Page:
Using IOptions<TOptions> accessor service, we can inject Options into our application. To set up the IOptions<TOptions> service, we need to call the "AddOptions" extension method during startup in our ConfigureServices method of the Startup class.

public void ConfigureServices(IServiceCollection services)  

After that, you can use the config values in the controller as well:

private readonly positionOptionsConfiguration _positionOptions;
public HomeController(IOptions<PositionOptions> options)
_positionOptions = options.Value;

Inject the IOptions<T> where T is the configuration class (PositionOptions.) that we want to inject. IOptions<T> does not load the configuration data after the app has started. It is also registered as Singleton and hence can be injected into any service.

You can also use the Bind() method to use that in any class or method without injecting into the startup class.

var positionOptions = new PositionOptions();
var result = Content($"Title: {positionOptions.Title} " +  $"Name: {positionOptions.Name}");

In this case by default, changes to the JSON configuration file after the app has started are read. But in the previous case when you have injected in the startup class, changes to the JSON configuration file after the app has started are not read. To read changes after the app has started, use IOptionsSnapshot.

Q087. What is the Bind() method in ASP.NET Core? How you can read an array configuration file in .Net Core?

Reading each & every single config setting is a little time-consuming. Instead, we can read the entire section of values using the bind method. This also gives us a strongly typed configuration object.

For example, if we have an array in that case it will be very difficult to read one by one, SO in that case, we can bind the complete array configs into a compatible class object.

customOptionsConfiguration _customSettings = new customOptionsConfiguration();

You can use the get method:

var _customSettings= _config.GetSection("customOptions").Get<customOptionsConfiguration>();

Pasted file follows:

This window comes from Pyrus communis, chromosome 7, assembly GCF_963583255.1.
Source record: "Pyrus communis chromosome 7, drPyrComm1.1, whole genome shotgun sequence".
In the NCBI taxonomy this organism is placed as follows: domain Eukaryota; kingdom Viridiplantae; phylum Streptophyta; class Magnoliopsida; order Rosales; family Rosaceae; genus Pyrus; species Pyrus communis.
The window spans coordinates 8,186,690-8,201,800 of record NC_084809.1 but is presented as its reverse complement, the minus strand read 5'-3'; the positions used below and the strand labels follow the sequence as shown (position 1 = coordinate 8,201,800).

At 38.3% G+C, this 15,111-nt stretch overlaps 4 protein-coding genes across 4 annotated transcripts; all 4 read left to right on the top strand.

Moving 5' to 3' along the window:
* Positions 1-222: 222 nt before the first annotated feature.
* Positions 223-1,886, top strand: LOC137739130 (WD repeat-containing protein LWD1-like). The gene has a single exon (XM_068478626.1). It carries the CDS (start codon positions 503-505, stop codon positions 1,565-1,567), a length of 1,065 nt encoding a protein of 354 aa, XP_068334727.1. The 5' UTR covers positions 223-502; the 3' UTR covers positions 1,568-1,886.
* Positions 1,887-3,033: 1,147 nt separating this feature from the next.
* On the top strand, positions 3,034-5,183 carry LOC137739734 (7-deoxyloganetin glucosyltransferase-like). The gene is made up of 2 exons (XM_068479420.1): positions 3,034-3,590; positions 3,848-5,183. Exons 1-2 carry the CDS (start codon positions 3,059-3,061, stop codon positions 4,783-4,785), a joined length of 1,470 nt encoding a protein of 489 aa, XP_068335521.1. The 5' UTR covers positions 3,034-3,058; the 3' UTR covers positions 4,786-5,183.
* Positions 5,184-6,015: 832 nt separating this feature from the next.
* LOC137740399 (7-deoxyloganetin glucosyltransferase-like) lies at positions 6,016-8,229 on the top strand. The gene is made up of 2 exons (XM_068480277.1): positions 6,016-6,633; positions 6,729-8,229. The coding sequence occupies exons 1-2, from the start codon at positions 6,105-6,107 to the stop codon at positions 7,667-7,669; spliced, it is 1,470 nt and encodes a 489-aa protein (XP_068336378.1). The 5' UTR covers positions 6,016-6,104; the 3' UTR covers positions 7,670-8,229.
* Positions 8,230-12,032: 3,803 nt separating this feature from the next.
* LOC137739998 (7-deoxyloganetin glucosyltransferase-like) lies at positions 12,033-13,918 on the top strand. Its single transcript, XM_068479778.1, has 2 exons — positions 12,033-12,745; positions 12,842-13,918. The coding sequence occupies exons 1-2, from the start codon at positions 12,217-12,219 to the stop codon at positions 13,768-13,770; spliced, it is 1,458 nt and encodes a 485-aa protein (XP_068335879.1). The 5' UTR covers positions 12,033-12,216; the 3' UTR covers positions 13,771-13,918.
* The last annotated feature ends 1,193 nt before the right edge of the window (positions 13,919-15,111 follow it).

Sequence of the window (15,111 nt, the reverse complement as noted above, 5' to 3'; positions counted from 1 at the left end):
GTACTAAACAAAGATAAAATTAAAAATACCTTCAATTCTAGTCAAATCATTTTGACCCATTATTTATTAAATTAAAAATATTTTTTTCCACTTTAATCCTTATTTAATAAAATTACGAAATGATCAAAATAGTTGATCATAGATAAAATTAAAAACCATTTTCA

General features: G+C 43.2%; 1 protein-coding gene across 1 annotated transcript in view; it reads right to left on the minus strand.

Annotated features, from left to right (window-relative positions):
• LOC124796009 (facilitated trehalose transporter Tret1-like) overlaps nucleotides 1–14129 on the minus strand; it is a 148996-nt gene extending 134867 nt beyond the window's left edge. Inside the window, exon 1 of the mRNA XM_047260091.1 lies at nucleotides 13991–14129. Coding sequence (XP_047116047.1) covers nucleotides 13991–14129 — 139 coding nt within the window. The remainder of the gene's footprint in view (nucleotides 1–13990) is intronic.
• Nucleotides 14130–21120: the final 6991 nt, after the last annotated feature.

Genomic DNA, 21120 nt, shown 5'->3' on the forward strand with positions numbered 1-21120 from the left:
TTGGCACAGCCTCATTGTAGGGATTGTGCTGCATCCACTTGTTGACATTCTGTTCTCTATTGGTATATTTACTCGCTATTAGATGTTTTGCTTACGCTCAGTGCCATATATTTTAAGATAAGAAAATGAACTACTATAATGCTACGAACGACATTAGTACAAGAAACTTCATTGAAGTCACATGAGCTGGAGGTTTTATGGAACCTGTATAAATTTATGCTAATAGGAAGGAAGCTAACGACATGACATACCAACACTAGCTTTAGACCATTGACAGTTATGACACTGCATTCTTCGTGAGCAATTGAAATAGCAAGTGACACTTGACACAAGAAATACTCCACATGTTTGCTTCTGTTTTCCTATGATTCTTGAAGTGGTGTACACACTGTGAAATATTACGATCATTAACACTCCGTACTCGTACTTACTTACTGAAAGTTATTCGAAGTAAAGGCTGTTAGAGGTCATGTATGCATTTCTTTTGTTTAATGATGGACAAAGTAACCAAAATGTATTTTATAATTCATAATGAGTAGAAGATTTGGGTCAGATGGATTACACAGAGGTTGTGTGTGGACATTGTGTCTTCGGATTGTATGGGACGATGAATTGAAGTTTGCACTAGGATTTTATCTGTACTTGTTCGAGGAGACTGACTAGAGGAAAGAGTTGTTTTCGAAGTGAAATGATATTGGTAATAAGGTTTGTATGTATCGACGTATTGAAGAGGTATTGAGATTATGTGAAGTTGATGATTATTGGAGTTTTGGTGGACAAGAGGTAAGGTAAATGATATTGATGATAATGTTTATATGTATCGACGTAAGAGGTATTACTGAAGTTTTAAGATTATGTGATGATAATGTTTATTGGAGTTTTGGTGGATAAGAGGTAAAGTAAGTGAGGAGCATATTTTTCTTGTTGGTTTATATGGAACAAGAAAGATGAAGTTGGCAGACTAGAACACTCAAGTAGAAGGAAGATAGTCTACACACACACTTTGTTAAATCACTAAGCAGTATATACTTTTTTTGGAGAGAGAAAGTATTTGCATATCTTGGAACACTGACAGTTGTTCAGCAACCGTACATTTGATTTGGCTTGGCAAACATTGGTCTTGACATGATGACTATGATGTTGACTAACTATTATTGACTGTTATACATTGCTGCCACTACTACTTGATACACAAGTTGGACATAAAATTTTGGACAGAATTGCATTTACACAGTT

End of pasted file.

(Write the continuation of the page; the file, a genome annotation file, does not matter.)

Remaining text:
Reading Array JSON Configs:

The ConfigurationBinder.Bind supports binding arrays to objects using array indices in configuration keys. Any array format that exposes a numeric key segment is capable of array binding to a POCO class array.

"wizards": [   
"Name": "Alex",
"Age": "30"    
"Name": "Thomas",
         "Age": "27"    

The ASP.NET Core adds the keys based on the number to each flattened element. It looks like this:

        wizards:0:Name= "Alex"
wizards:0:Age= "30"
wizards:1:Name= "Thomas"
wizards:1:Age= "27"

The bound array indices are continuous and not bound to the configuration key index. The configuration binder isn't capable of binding null values or creating null entries in the bound objects.

So you can read them easily:

strVal = _config.GetValue<string>("wizards:0:Name");

You can also use the options pattern to read the array JSON as well.

Q088. How you can read an XML configuration file in .Net Core? What is XMLConfiguration Provider in .Net Core?

The default loader in ASP.NET Core does not load the XML files. The XmlConfigurationProvider loads configuration from XML file key-value pairs at runtime.


You need to use the AddXmlFile extension method to load it into the program.cs file. You can also clear all the configuration providers and only adds several required configuration providers only.


Now you can access the values:

var myKeyValue = _config["MyKey"];
var title = _config["Position:Title"];
var name = _config["Position:Name"];
var defaultLogLevel = _config["Logging:LogLevel:Default"];